In Depth


There is so much talk these days about high protein, low carbohydrate diets! What is the problem with carbohydrates? Are they bad for you? Well, the answer is that carbohydrates, like any food, can be bad for you when eaten excessively. Being careful to not over do the servings you eat doesn’t mean that you should avoid them completely, but instead, they should be part of your balanced diet.

Carbohydrates are found in most types of food. Fruits and vegetables, grains and dairy foods all contain carbohydrates. Usually we think of fruit, grains, breads, and root vegetables as being the major sources of carbohydrate.

Protein, fat and alcohol also may be converted by your body into carbohydrates. Your body relies on carbohydrates for energy. If you don’t eat enough carbohydrates, your body can experience “ketosis,” which is an abnormal process that can also occur during starvation. Although ketosis does speed up weight loss, long-term side effects of ketosis may include heart disease, bone loss, and kidney damage. Carbohydrates are good for your body and are necessary for proper metabolism.


  • Simple carbohydrates are found in fruits, milk and vegetables, and are important sources of many vitamins, minerals, and healthy chemicals. Other sources include cake, candy and other refined sugar sources, which provide energy, but contain little vitamins, minerals and fiber. Simple carbohydrates are broken down quickly and easily by the body to provide energy. Most simple carbohydrates taste sweet.

  • Complex carbohydrates are found in whole grain breads, legumes, rice, pasta, and starchy vegetables. Complex carbohydrates are also broken down into sugar by the body, but at a much slower rate than simple carbohydrates. Complex carbohydrates provide more vitamins, minerals and fiber to your body and are an important part of a healthy diet. Some complex carbohydrates are highly refined (such as bleached white flour) and contain less of the original nutritional value compared with less refined grains.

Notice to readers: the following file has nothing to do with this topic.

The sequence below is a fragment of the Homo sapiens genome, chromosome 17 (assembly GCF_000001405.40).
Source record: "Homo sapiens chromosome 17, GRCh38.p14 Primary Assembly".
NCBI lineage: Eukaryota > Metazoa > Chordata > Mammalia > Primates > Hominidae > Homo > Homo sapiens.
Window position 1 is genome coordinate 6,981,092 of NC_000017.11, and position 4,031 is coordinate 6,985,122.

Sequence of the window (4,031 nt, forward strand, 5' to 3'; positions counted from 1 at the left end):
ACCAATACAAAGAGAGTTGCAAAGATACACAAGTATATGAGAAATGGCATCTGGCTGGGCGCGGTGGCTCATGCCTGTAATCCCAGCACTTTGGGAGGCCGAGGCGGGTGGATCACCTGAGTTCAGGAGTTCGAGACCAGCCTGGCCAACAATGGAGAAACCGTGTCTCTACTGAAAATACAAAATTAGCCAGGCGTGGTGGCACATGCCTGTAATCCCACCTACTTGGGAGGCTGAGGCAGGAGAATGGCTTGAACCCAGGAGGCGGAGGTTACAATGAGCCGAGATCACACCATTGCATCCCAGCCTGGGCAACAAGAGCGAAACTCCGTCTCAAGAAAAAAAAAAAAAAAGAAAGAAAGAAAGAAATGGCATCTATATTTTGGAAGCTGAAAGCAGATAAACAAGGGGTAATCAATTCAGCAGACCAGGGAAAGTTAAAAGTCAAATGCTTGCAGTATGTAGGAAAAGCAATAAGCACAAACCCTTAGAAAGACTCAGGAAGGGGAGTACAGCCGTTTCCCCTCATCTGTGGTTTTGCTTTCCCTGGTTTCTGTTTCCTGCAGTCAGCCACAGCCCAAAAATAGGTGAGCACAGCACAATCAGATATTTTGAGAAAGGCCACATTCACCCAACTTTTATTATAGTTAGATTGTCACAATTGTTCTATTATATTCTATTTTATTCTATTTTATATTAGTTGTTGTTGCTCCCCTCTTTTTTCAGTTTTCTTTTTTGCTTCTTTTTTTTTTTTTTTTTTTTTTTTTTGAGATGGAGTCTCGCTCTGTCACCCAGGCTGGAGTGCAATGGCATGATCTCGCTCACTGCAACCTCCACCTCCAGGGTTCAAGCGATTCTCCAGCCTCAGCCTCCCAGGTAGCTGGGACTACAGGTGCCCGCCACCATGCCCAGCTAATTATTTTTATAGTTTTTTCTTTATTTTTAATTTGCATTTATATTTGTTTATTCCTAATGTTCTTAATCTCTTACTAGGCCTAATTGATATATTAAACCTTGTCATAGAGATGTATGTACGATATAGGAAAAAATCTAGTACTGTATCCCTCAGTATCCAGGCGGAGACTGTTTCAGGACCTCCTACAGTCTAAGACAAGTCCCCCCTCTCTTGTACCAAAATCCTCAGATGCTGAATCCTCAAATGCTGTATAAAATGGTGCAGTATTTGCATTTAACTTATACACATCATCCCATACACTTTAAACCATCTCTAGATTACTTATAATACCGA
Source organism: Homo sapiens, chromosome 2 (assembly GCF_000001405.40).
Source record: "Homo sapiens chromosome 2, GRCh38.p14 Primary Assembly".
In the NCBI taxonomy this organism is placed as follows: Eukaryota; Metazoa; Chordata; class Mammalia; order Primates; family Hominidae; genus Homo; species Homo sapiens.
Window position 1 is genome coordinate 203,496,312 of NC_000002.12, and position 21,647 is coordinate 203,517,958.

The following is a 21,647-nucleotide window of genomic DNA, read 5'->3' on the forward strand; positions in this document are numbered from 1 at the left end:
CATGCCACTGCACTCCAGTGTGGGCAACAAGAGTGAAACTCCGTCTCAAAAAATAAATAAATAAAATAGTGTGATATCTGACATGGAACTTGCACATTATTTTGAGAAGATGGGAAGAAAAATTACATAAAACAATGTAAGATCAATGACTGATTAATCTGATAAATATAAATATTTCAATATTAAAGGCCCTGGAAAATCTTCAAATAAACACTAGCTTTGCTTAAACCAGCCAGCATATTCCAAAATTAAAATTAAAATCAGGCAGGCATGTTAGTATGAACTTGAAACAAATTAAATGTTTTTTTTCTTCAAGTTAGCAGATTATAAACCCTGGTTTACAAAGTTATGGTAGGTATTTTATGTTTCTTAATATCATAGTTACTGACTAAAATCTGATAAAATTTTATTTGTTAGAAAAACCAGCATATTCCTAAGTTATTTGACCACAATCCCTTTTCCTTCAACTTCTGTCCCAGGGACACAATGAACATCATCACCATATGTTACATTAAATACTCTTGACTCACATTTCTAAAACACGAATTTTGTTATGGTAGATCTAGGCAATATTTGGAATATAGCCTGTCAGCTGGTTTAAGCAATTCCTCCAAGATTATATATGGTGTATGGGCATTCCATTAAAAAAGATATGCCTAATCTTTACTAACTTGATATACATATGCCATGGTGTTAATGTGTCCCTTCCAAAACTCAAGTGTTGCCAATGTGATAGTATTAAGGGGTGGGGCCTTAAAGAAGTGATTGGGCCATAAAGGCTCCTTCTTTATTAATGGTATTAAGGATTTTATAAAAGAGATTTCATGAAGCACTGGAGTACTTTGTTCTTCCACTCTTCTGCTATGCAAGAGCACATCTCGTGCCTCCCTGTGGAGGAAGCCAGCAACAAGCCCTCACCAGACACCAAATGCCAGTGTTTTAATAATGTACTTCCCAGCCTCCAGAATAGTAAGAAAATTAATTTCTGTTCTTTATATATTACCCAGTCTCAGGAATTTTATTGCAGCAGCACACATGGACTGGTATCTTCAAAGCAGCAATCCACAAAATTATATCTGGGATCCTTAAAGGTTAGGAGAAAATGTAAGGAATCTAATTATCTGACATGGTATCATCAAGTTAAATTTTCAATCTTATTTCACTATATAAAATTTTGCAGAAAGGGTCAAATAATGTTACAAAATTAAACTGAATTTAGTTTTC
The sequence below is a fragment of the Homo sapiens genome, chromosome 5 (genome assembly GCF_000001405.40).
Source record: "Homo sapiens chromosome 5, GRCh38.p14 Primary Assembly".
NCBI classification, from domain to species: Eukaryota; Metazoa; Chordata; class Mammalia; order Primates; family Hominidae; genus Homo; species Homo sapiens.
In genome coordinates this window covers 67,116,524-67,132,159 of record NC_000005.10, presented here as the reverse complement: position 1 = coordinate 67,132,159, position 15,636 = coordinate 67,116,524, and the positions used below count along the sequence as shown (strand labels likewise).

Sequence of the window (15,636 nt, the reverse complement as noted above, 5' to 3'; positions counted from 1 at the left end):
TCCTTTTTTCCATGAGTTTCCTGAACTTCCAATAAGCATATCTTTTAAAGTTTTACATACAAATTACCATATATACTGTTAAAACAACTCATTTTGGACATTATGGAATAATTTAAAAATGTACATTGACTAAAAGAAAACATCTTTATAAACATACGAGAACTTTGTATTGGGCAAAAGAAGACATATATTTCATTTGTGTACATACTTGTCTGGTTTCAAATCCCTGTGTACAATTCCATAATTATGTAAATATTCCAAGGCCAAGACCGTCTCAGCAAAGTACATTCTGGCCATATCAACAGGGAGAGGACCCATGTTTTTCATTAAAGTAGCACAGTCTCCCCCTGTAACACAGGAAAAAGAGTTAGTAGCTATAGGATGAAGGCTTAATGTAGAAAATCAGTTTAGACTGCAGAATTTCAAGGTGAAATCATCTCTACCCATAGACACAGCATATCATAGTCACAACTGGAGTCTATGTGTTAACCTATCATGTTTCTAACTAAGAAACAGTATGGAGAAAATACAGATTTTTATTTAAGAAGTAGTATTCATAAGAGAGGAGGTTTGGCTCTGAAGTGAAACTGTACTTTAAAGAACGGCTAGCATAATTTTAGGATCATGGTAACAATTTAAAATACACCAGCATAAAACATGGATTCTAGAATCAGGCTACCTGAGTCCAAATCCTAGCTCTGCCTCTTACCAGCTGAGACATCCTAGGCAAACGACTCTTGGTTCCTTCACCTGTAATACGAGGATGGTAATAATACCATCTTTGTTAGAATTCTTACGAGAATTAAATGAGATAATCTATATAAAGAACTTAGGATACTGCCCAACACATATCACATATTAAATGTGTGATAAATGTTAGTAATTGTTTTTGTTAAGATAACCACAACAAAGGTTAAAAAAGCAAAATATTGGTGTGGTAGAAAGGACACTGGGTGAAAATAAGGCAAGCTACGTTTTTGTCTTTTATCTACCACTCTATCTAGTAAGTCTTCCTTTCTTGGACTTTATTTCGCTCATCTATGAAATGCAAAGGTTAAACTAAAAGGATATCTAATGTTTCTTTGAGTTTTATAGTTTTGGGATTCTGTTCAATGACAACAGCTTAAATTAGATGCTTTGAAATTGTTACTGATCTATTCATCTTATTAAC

• Complex carbohydrates such as fruits, vegetables and whole grains

  • Protein in moderation

  • Low intake of fat



  • Promise a quick fix

  • Give claims that sound too good to be true

  • Give lists of “good” and “bad” foods

  • Based their claims on studies that are not scientifically sound

  • Make recommendations to help sell a product or service

  • Suggest that food can change body chemistry

  • Blames scientific hormones for weight problems


There are several fad diets that promote a high protein, low carbohydrate eating pattern. The Atkins Diet and the South Beach Diet both focus on increasing protein and decreasing carbohydrates, in varying degrees. These diets focus on the glycemic index of foods. The glycemic index is a scale that describes how your body reacts to a food. Some carbohydrates have a higher glycemic index than other foods and these fad diets portray this as “bad.” Low carbohydrate diets have been shown to promote rapid short-term weight loss, but over the long run, success rates on these diets differed very little from the success rates of people following a more traditional weight loss diet. The best road to weight loss is still a diet that contains a variety of healthy foods and plenty of physical activity.

Any diet that encourages you to ban certain food groups from your eating pattern may rob your body of essential nutrients like calcium and fiber. There are many healthy phytochemicals that are found in fruits and vegetables, and can help protect your body against cancer and heart disease. Many supporters of fad diets suggest the use of supplements to replace the nutrients lost with an extreme eating plan. The American Dietetic Association recommends that supplements be used to “bridge a gap” in healthy eating, not be used as a replacement for nutrient-rich foods.

Carbohydrates, especially complex ones, are good foods when they are part of a healthy eating plan. Simple carbohydrates that are high in refined sugars are usually high in calories and can contribute to weight gain and obesity. Instead of reaching for some candy or soda, grab a piece of fruit.